Years later, mob enforcer may decide it's time to talk

"There's a bunch of people running around with federal convictions and gun cases at 26th Street (Cook County Criminal Court) that they don't send over here," Lopez said.

But they aren't Mario Rainone.

If I were an investigator, I'd want to know if Rainone could help solve the killing of Charles Merriam, the oil executive slain in 1987.

Merriam, a former Marine, had become embroiled in business disputes with gas station owners suspected of having connections to underworld figures. Law enforcement documents alleged that some stations had become fronts for bookmaking and loan-sharking operations.

Cold cases fade, remembered only by investigators and the victim's loved ones. The victim's daughter, Joni Merriam Sims, 47, told us last week that the family can only get closure if "someone like Mario starts speaking years later."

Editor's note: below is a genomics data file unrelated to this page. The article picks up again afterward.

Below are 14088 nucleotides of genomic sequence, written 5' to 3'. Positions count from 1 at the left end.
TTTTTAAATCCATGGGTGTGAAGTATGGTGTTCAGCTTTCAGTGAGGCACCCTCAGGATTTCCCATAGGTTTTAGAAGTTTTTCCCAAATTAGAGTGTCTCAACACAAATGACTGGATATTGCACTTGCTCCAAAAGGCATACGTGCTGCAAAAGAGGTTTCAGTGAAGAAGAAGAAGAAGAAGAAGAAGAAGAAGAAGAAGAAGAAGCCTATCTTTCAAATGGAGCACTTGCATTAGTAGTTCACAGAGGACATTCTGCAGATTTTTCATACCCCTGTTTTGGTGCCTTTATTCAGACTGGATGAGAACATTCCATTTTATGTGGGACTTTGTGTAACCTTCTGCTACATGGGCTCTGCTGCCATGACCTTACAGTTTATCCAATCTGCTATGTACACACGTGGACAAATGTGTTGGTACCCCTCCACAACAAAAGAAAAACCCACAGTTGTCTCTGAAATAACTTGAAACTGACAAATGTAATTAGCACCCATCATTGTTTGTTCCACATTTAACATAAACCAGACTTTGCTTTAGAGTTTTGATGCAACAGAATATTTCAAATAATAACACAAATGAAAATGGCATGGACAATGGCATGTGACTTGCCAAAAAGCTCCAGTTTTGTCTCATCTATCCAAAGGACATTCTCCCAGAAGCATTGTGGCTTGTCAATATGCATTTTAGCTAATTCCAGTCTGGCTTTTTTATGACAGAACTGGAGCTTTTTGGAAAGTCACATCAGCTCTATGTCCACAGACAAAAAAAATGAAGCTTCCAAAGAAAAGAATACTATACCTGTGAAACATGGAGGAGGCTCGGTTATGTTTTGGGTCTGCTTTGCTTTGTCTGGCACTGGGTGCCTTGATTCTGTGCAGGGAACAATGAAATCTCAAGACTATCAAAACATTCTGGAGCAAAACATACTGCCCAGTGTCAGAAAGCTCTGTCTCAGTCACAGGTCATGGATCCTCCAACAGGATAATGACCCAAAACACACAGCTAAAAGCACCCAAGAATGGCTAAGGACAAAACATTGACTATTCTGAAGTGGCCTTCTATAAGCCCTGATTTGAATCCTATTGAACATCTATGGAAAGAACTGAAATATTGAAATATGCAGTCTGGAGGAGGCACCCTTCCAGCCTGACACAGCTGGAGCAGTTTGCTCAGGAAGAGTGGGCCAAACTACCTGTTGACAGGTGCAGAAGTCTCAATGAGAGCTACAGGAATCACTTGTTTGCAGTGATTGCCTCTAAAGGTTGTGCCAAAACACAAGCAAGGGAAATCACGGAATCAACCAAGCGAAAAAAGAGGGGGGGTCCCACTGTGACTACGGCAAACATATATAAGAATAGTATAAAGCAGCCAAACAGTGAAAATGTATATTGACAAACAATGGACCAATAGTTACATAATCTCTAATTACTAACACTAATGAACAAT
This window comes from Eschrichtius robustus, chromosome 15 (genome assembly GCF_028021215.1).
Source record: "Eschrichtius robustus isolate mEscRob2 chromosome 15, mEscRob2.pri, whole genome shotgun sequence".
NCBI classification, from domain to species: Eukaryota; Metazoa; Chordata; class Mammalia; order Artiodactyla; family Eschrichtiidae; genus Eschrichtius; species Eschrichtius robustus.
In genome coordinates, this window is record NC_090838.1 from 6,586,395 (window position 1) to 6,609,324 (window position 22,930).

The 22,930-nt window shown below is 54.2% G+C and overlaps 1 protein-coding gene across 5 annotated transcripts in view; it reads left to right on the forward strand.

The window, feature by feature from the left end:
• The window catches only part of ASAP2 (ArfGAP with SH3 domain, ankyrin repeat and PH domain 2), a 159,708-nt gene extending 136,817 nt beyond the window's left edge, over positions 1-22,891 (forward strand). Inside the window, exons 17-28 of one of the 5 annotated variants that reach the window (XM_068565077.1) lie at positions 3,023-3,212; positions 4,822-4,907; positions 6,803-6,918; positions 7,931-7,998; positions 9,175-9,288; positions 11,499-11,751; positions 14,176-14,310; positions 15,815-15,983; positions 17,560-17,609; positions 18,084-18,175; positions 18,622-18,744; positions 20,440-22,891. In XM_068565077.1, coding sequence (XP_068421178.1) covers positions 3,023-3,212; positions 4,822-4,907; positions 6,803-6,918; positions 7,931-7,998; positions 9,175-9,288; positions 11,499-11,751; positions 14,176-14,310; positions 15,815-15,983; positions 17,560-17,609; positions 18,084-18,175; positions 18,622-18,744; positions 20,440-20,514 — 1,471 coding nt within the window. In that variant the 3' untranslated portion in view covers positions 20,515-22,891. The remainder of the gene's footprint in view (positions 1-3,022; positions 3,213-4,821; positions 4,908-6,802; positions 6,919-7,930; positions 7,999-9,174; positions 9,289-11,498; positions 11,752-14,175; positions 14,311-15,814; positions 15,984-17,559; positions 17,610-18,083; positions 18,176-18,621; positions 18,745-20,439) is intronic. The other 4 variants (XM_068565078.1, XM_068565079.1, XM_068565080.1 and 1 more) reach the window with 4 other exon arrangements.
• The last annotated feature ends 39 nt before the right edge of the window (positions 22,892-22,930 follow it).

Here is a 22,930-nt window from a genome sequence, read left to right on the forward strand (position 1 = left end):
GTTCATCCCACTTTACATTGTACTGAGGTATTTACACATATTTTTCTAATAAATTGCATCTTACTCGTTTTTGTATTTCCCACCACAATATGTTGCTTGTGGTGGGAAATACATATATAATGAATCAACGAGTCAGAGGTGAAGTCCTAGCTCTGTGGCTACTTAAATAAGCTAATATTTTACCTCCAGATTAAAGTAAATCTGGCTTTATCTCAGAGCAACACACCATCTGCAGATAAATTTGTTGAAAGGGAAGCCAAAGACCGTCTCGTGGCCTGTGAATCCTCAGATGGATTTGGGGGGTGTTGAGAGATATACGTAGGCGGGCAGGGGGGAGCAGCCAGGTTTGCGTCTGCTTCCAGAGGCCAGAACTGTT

"After all these years," she said, "it feels like a crime novel."

Her brother Ken, 50, in California, greeted the news of Rainone's conviction this way:

"I'm amazed anybody called now because you thought it's sort of a dead story. … With some of the principals dead, you'd actually like to see that somebody can actually solve the thing. You'd like to have at least somebody solve it, or say this is how it went down. This is the way it happened."

Someone might know how it went down. And that someone has to decide if he wants to spend 15-to-life behind bars, or if he's ready to beef. Twitter @John_Kass